Now imagine the conversation around your brand - whether you are a game developer, operator, distributor or manufacturer - and consider what people are saying about your company. Are you listening? Are you engaged? Are you adding to the conversation? No? I thought not. Most businesses don’t bother and they are missing a huge marketing opportunity.
Some people love your company and brand and are talking about it in glowing terms but you are not talking to them. Others really don’t like you and are telling others why they hate you but you are not talking to them. Are you?
If you’re not in the conversation, you’re not engaged. If you’re not engaged you’re not in game and your brand can be trashed. Meanwhile, in failing to engage with social media your company’s ranking on the search engines will be significantly curtailed as social media is now one of the main influencers in search engine optimisation.
Let’s look at the statistics. If Facebook was a country it would be the third most populated ahead of the United States - only China and India are bigger.  More than 500 billion minutes are spent on Facebook every month and 25 million items of content - links, blogs, photos, videos, news - are posted there every month. One third of 18 to 34 years check their Facebook account after they wake up.
Twenty four hours of video content is uploaded on to YouTube every minute and two billion YouTube videos viewed every day - this is rising sequentially. Meanwhile, more than four billion images are hosted on Flickr. Elsewhere, 95 per cent of companies use Linkedin to identify and attract new staff and there are more than 27 million tweets per day on Twitter.
Are they talking about you? Possibly. Are your talking to them? Probably not.
Social media is not a revolution. It has evolved as people have adapted to the internet and moulded it into a media which suits their needs and desires but business has been slow to embrace the opportunities of social media. And curiously, the gaming sector - which should be the most digitally enabled - is failing miserably.
Major companies now recognise the importance of social media as a communications and marketing medium. Scores of business-to-consumer brands now how thousands and in some cases, millions of followers on their Facebook and Twitter sites and are happily talking with their customers, addressing criticism and accepting praise.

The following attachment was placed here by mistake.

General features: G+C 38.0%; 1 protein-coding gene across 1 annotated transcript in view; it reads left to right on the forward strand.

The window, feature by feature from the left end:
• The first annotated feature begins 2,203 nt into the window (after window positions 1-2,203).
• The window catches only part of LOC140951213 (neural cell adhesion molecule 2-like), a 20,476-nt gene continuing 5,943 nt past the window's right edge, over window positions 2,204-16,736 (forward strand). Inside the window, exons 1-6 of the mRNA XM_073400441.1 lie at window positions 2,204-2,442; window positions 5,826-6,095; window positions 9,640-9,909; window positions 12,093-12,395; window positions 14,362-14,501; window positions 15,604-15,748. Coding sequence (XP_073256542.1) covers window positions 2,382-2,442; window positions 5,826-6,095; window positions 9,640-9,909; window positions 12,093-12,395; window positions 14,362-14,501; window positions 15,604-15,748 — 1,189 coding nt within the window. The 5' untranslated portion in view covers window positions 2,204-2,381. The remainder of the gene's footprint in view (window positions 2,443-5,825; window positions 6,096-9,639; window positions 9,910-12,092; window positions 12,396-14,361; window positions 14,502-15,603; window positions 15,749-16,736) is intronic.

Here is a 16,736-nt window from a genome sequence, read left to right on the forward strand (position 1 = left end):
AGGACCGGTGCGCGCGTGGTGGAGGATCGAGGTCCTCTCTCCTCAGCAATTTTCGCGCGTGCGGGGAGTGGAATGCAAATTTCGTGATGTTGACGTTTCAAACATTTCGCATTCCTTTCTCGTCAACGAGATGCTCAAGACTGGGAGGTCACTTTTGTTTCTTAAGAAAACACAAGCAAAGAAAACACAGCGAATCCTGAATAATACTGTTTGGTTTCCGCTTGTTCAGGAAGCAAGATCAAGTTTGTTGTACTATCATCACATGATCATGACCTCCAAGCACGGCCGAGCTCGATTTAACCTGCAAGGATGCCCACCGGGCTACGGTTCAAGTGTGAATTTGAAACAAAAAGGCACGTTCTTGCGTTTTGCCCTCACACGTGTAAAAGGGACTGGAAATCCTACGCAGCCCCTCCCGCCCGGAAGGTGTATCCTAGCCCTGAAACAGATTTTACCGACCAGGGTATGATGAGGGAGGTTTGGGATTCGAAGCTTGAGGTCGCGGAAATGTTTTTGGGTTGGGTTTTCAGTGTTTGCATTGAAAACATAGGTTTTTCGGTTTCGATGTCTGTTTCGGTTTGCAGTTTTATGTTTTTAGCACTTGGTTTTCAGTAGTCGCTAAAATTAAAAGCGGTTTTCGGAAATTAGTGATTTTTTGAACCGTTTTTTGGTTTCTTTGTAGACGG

Any company considering this powerful new marketing tool must use it as part of the overall marketing strategy of the business. For instance, why bother with a blog or Twitter account if you do not have a link to them on your corporate website?
For any marketing manager in the games sector considering a social media footprint the most simple strategy is: Follow, Create and then Engage.
Follow: seek the online community which is talking about your company online. They might be customers, employees, suppliers and competitors. Understand what they are saying about your company - their likes and dislikes. There are simple  tools on the web to seek out your community - either using Google or more specialist social media search sites like
Create: Establish a personality and tone of voice for your brand and create an social media profile which might include a blog, Twitter, Linkedin and Facebook page.
Engage: Join in the conversation through your blog and other social media websites. Follow people in your field, those who are talking about you and engage with them. You will quickly begin to establish a community who you will engage with.
Not everyone will be a fan. There will always be detractors but at least you are now part of the conversation and can address any issues as and when they arise.
As a marketing tool social media is the most potent tool in your possession and can significantly improve how you communicate with your customers - covering all areas from sales promotion to crisis management. Meanwhile, it will do wonders for your search engine optimisation significantly improving your company’s digital footprint.